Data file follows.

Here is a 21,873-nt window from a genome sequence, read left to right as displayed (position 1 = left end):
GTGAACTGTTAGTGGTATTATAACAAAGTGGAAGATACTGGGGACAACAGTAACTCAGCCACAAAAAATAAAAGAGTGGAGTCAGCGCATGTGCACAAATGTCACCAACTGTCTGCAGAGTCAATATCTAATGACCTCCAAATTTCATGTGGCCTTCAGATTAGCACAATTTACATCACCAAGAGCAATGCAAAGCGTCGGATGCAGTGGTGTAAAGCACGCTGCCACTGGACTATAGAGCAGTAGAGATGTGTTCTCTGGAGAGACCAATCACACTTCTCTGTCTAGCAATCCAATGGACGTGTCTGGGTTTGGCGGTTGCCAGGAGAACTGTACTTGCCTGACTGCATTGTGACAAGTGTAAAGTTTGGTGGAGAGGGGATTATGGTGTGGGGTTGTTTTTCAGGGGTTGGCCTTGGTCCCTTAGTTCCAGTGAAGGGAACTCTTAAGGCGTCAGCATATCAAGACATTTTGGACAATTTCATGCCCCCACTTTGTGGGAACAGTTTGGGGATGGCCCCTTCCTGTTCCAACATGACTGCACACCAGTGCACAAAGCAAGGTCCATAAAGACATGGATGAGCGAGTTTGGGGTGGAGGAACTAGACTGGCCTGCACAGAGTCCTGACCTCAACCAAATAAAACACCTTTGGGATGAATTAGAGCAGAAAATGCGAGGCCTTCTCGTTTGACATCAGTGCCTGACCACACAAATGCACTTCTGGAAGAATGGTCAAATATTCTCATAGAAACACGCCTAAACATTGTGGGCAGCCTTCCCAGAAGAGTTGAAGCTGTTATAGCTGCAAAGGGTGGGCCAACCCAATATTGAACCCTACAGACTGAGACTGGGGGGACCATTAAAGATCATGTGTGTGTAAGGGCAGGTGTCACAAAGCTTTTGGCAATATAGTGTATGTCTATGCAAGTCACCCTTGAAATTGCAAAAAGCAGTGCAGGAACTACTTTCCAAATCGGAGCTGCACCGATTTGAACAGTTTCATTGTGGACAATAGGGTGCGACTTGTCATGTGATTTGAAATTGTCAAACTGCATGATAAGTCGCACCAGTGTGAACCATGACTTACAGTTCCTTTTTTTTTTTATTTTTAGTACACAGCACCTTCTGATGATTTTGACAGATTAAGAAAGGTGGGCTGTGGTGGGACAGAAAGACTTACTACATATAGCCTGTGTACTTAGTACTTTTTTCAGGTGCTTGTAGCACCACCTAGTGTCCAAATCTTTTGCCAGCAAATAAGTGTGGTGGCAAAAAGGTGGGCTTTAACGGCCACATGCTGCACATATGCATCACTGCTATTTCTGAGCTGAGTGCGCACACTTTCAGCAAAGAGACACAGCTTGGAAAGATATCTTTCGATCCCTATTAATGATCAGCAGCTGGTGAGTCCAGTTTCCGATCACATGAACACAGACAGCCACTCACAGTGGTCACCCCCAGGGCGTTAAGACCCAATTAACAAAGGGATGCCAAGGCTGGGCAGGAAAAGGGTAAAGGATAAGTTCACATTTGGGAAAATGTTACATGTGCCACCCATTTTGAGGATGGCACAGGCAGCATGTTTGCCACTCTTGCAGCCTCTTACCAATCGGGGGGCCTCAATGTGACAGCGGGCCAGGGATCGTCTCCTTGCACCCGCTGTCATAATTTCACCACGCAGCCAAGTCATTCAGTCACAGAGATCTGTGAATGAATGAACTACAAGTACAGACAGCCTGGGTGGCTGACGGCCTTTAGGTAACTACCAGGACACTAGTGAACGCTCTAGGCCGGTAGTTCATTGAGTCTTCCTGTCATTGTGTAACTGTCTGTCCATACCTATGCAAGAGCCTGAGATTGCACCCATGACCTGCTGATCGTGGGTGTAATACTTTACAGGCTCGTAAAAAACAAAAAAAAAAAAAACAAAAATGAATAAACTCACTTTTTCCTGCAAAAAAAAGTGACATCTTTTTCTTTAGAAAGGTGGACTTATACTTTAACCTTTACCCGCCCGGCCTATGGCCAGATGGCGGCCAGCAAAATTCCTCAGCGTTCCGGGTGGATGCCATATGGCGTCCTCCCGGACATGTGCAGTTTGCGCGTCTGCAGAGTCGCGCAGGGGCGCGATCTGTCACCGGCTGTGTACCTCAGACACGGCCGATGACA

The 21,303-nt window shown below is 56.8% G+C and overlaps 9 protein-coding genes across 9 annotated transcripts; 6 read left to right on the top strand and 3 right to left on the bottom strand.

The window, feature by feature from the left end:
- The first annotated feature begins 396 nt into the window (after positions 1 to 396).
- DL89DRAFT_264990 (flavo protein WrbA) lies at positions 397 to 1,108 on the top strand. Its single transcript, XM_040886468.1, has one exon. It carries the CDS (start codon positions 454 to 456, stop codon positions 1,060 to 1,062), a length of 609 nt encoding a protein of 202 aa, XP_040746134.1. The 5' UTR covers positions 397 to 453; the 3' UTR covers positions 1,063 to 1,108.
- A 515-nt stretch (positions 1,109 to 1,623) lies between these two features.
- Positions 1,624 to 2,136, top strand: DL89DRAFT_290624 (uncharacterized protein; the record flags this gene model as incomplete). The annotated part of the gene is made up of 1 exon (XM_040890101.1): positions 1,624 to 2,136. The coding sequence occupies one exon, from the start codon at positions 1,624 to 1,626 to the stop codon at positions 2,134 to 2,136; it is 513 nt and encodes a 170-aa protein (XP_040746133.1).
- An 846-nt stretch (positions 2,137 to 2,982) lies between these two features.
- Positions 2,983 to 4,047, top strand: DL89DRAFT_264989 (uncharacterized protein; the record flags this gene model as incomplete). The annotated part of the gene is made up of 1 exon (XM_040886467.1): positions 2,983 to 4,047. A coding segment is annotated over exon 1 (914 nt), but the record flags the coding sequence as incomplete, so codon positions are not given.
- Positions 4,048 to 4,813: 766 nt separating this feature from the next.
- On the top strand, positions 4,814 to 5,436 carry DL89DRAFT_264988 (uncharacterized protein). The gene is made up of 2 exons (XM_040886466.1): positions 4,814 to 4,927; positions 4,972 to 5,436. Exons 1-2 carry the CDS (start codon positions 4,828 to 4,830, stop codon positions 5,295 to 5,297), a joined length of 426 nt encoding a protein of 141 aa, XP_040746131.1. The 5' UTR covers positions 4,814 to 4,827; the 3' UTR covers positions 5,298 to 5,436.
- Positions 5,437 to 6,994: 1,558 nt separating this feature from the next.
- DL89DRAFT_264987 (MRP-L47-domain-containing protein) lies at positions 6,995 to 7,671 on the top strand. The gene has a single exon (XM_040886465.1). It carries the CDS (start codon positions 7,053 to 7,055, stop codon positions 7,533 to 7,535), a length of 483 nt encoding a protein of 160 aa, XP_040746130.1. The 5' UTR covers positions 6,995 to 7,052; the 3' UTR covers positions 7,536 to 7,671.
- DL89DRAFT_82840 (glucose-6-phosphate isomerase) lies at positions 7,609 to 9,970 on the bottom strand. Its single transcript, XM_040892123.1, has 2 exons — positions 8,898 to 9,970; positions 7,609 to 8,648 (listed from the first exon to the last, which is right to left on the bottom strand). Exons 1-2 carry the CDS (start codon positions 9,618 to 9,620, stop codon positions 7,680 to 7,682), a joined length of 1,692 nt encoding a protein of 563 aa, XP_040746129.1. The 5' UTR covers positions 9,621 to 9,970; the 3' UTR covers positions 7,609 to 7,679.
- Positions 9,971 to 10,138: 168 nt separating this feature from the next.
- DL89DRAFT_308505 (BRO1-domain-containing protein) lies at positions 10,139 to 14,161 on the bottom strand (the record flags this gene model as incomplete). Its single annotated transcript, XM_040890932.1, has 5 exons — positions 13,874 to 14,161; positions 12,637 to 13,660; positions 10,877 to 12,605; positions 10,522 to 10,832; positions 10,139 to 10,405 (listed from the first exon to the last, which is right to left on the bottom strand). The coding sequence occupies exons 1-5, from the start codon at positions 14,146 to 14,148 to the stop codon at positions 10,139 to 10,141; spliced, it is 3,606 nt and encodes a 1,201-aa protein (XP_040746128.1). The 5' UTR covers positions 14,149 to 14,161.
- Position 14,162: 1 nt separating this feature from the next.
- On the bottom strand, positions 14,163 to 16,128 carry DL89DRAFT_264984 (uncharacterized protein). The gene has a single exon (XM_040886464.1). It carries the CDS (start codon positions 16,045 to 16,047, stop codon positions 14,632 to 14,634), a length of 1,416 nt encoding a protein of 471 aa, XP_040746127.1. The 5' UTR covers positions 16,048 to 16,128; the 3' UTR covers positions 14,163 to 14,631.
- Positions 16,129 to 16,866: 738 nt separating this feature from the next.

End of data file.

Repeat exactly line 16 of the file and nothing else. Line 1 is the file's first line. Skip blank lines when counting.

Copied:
- Positions 9,971 to 10,138: 168 nt separating this feature from the next.